If you're trying to decide where to go to graduate school for marriage and family therapy, one of your primary concerns will most likely be location.
It seems like most people select an MFT program that is close to where they live--I know that's what I did. But I do know some people who were willing to relocate for school. Why would anyone uproot their life for school, when chances are pretty good there's at least one program within driving distance??
Let's take a look at some of the reasons physical location of a graduate program is important, and then maybe you'll have a better idea of how important location is to you--and whether you're willing to uproot yourself.
During your program, you will need to get direct client-contact experience in order to graduate (the specifics of this are laid out on the BBS website). Some schools have an on-campus clinic and guarantee you that you can meet this requirement at their clinic. Others, however, require you to "go out into the field" (the community) and find your own placement--this is also called a traineeship, as you are considered a "trainee" when you are enrolled in a graduate program and seeing clients (check out my post on fieldwork for a more thorough look at the differences between those options).
If you're in an area like Los Angeles, you will have absolutely no problem finding such a placement--your challenge becomes deciding which one you want.
If, however, you're in a more rural part of California, your opportunities for field placement sites may be limited. Trainees are not allowed to earn hours in private practices, so you will need to find some sort of local non-profit or agency that can meet the requirements (including supervision) of the BBS.
As I've gleaned from some forum discussions online, this can be really hard. I have no personal experience with what you do if you're in a rural program and you can't find a traineeship, but it seems like a real problem, and one of the reasons I suggest attending a program in an area with robust mental health services options.
Hopefully, during your time in graduate school, you'll be building the foundations of your professional network. The mental healthcare field is largely a community-oriented profession, and while the internet provides opportunities for you to connect with other therapists anywhere in the world, the most important contacts will probably be the ones you make in real life. If you attend a graduate program in an area you are not considering practicing in, you are depriving yourself of a head-start on building that important professional network.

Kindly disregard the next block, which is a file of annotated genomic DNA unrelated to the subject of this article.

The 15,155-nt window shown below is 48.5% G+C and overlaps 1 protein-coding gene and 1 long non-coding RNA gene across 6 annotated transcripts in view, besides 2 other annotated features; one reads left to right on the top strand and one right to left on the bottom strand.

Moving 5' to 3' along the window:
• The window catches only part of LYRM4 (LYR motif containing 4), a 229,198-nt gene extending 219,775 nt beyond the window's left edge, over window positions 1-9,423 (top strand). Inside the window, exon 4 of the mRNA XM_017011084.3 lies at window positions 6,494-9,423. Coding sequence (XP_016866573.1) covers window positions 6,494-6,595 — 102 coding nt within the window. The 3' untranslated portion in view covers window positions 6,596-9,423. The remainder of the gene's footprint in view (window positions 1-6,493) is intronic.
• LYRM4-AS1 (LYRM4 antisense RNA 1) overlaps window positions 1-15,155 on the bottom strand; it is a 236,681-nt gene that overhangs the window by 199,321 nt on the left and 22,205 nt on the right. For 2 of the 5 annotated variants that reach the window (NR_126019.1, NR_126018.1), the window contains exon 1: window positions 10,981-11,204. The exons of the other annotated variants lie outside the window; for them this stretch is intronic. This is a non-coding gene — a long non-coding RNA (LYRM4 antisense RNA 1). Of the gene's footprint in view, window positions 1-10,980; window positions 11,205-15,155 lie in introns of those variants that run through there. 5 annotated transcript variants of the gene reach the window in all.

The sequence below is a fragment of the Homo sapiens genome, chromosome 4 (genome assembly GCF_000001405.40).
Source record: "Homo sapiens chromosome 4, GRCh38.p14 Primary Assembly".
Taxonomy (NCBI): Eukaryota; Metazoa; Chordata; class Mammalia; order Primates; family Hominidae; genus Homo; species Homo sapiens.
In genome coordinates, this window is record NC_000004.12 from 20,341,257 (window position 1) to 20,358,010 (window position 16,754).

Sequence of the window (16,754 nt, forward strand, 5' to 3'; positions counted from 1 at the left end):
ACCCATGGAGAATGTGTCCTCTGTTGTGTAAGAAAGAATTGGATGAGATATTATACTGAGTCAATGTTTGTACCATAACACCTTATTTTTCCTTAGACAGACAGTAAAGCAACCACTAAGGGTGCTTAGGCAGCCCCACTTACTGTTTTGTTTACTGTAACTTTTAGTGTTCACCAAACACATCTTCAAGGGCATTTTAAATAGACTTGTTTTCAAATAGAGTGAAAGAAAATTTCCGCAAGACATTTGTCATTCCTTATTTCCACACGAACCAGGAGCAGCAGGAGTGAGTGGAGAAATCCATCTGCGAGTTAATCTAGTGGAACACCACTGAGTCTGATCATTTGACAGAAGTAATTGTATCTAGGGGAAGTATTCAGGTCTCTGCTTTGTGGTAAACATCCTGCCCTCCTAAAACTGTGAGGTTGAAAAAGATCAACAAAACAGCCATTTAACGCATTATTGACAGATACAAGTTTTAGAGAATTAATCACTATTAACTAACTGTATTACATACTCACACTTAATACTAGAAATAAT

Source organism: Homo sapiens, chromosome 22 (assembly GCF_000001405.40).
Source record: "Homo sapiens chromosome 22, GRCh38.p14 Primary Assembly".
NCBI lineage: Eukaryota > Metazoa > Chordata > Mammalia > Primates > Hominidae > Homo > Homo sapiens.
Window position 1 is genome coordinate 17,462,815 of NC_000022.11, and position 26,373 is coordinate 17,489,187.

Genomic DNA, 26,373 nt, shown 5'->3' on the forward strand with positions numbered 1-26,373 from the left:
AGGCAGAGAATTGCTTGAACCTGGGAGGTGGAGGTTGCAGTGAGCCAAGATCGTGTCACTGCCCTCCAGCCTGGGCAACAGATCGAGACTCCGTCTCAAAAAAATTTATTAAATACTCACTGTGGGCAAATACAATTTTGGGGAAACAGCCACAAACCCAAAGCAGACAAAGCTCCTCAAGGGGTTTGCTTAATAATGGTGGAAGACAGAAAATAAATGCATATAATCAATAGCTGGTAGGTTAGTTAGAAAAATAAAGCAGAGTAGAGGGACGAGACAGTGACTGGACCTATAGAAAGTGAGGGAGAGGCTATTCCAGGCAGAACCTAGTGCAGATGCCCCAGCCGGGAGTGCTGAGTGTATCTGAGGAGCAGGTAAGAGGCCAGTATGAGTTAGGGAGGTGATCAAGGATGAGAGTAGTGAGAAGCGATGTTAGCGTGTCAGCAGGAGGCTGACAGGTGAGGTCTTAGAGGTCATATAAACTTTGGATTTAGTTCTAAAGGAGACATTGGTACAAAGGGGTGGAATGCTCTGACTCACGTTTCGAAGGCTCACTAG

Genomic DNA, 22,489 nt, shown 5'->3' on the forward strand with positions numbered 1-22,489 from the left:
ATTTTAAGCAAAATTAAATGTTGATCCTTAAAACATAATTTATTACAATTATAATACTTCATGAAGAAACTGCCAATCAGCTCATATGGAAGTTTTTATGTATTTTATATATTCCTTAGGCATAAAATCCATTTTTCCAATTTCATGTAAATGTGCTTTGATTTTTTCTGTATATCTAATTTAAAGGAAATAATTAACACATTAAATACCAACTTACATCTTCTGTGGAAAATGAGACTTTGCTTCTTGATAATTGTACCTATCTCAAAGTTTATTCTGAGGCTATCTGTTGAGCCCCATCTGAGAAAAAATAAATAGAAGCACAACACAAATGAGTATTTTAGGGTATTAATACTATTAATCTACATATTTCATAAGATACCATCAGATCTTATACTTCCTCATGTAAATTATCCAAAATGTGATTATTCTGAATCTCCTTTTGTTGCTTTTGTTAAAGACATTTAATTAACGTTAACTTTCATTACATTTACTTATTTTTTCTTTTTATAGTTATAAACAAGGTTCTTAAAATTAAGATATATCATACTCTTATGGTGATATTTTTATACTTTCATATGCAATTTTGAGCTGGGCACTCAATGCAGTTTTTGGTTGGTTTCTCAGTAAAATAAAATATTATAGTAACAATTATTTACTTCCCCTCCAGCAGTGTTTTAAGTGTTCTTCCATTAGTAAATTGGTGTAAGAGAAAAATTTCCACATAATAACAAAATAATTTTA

Where You Want to Practice
This kind of goes along with networking. If you want to practice in San Diego, but you go to school in San Francisco, once you get to San Diego you will need to begin at square one in building your professional network. To some extent, this goes for whether you're looking for an agency job or thinking about opening a private practice. But if you begin practicing in the same area where you went to school, chances are a little better that your network can help boost you as you're starting out.
Of course, there's a flip side. If you live in an area that's low on mental health resources, you may benefit from attending school somewhere else for a couple reasons. First, you personally may benefit training-wise from having fieldwork opportunities in a higher-density area. And second, when you return to your home base, your credentials of having attended school and worked in a more metropolitan area may give you an advantage in getting work.
And finally, if you're planning on going to school in California but think there's a chance you may want to practice in another state, you will definitely want to investigate the accreditation of any school you're attending. The MFT is not a very "portable" license, meaning that it's hard to qualify for licenses in other states just by virtue of having qualified for an MFT license in California. Part of this is because of the graduate programs that qualify for licensure here versus other states. Some states (not California) require that a licensee's graduate degree be granted by a COAMFTE-accredited program, but there are only nine programs in California that currently have that accreditation status. If license portability is important to you, you may want to think about making attending a COAMFTE program a priority.
Personally, I had no intention of practicing out of state, and I hope to practice in the city I'm currently living in--Los Angeles. And there are plenty of MFT programs in Los Angeles to choose from. However...I didn't know about MANY of them. Some simply don't show up when you Google "MFT program Los Angeles."
I wanted to make things easier for you, if you're looking to narrow down your choices by location. So on my website, MFT California, I created a map that plots the locations of every MFT program approved by the BBS in California.
I hope you'll find it a handy resource as you hunt down the perfect program for you!